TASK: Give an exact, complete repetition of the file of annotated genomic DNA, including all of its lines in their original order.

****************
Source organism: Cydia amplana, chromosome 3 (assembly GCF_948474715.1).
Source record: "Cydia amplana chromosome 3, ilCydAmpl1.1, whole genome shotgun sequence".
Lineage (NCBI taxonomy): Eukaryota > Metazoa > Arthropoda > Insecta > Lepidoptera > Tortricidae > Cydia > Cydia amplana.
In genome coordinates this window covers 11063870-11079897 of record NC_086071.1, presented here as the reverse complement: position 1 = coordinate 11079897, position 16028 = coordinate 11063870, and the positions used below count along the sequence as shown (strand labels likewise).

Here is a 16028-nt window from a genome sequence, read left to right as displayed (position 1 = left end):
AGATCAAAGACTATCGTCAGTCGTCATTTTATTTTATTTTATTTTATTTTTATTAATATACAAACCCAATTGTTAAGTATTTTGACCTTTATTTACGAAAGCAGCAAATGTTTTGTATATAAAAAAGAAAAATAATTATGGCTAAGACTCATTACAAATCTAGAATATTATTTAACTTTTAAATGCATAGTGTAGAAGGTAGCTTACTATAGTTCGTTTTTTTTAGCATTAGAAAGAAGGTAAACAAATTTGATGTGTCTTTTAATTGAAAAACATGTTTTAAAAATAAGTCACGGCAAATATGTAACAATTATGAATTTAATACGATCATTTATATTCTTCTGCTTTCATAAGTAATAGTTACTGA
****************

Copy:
Source organism: Cydia amplana, chromosome 3 (assembly GCF_948474715.1).
Source record: "Cydia amplana chromosome 3, ilCydAmpl1.1, whole genome shotgun sequence".
Lineage (NCBI taxonomy): Eukaryota > Metazoa > Arthropoda > Insecta > Lepidoptera > Tortricidae > Cydia > Cydia amplana.
In genome coordinates this window covers 11063870-11079897 of record NC_086071.1, presented here as the reverse complement: position 1 = coordinate 11079897, position 16028 = coordinate 11063870, and the positions used below count along the sequence as shown (strand labels likewise).

Here is a 16028-nt window from a genome sequence, read left to right as displayed (position 1 = left end):
AGATCAAAGACTATCGTCAGTCGTCATTTTATTTTATTTTATTTTATTTTTATTAATATACAAACCCAATTGTTAAGTATTTTGACCTTTATTTACGAAAGCAGCAAATGTTTTGTATATAAAAAAGAAAAATAATTATGGCTAAGACTCATTACAAATCTAGAATATTATTTAACTTTTAAATGCATAGTGTAGAAGGTAGCTTACTATAGTTCGTTTTTTTTAGCATTAGAAAGAAGGTAAACAAATTTGATGTGTCTTTTAATTGAAAAACATGTTTTAAAAATAAGTCACGGCAAATATGTAACAATTATGAATTTAATACGATCATTTATATTCTTCTGCTTTCATAAGTAATAGTTACTGA